The pulsed injection system is responsible for the process that allows the beam from the booster to be inserted in the storage ring. In this process, the injected beam must be added to the beam that is already stored in the ring. The current produced by the booster is just a small fraction of the desired current, requiring several injector pulses to reach the final operating current.
During normal operation of the ring, the injection system re-injects the current lost in the course of time due to the finite lifetime of the beam, maintaining practically constant the stored current. This mode of operation is known as top-up injection and requires that the injection process is very precise not to disturb the beam already stored in the ring. This is accomplished using pulsed magnets known as septa and kickers.
The septa are positioned in the region where the vacuum chamber of the transmission line that brings the beam from the booster and tangentially couples to the vacuum chamber of the storage ring. The septa produce a pulsed magnetic field that is strong on the region of the transmission line and drops to zero in a very short distance as not to affect the beam stored during the injection pulse. On the other hand, kickers produce a localized deflection of stored beam to pass near the orbit of the injected beam only during the injection process.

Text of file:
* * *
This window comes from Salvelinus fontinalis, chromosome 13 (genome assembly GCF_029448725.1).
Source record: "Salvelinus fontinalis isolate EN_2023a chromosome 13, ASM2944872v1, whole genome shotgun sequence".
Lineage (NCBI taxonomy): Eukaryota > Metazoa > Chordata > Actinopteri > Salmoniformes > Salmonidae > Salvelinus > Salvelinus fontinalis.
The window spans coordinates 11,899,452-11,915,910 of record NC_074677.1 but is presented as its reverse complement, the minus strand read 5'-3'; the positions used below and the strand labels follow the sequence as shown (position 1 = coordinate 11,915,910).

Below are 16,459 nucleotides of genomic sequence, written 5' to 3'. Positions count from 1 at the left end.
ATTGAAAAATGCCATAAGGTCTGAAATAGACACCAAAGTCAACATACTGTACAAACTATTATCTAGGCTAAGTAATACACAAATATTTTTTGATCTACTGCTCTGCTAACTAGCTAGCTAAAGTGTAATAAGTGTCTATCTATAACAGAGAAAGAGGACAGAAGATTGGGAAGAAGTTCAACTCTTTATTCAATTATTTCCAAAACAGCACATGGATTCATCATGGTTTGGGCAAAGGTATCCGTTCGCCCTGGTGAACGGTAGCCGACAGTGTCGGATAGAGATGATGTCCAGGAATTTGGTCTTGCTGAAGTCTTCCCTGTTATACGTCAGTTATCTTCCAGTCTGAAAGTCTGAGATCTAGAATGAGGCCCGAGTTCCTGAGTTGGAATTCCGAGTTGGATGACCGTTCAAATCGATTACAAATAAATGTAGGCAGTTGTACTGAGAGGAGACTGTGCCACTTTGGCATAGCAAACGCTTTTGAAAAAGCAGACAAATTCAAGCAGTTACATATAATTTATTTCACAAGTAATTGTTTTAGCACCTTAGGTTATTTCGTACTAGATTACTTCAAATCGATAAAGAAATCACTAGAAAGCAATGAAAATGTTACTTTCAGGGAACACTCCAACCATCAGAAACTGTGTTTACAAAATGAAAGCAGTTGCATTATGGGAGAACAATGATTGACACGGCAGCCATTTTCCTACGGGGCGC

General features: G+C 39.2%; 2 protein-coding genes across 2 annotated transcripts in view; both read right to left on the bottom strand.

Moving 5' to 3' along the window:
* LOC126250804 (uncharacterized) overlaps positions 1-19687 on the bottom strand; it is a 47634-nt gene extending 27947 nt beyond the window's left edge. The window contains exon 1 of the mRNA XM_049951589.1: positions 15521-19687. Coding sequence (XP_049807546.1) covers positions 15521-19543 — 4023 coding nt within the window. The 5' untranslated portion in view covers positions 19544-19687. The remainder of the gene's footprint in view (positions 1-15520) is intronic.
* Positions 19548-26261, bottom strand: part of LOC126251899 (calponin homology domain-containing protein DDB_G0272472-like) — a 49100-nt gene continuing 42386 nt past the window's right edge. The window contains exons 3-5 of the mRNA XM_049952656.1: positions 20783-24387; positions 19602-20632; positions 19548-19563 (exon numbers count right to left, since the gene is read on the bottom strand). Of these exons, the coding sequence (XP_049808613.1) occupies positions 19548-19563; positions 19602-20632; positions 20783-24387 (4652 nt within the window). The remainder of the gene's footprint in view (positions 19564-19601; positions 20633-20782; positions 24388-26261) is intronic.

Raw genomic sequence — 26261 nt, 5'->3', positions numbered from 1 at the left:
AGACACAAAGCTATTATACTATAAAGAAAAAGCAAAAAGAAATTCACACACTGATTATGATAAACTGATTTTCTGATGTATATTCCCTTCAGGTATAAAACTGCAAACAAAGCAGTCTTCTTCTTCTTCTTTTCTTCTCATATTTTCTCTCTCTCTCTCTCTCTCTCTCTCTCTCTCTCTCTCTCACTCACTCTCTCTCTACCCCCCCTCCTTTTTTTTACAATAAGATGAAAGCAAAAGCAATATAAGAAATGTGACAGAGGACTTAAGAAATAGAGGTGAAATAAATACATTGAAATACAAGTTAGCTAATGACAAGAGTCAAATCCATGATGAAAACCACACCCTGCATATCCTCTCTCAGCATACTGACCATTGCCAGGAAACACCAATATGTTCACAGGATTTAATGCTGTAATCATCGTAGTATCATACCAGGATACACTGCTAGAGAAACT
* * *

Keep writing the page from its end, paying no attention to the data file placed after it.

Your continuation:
The injection mechanism requires a system responsible for synchronizing the various devices that are part of the injection system as a whole. This system should be capable of generating and distributing signals with temporal resolution smaller than 1 nanosecond, configurable pulse by pulse, with jitter of less than 1 picosecond RMS. The signals to be used to trigger events in both the source and in the beamlines.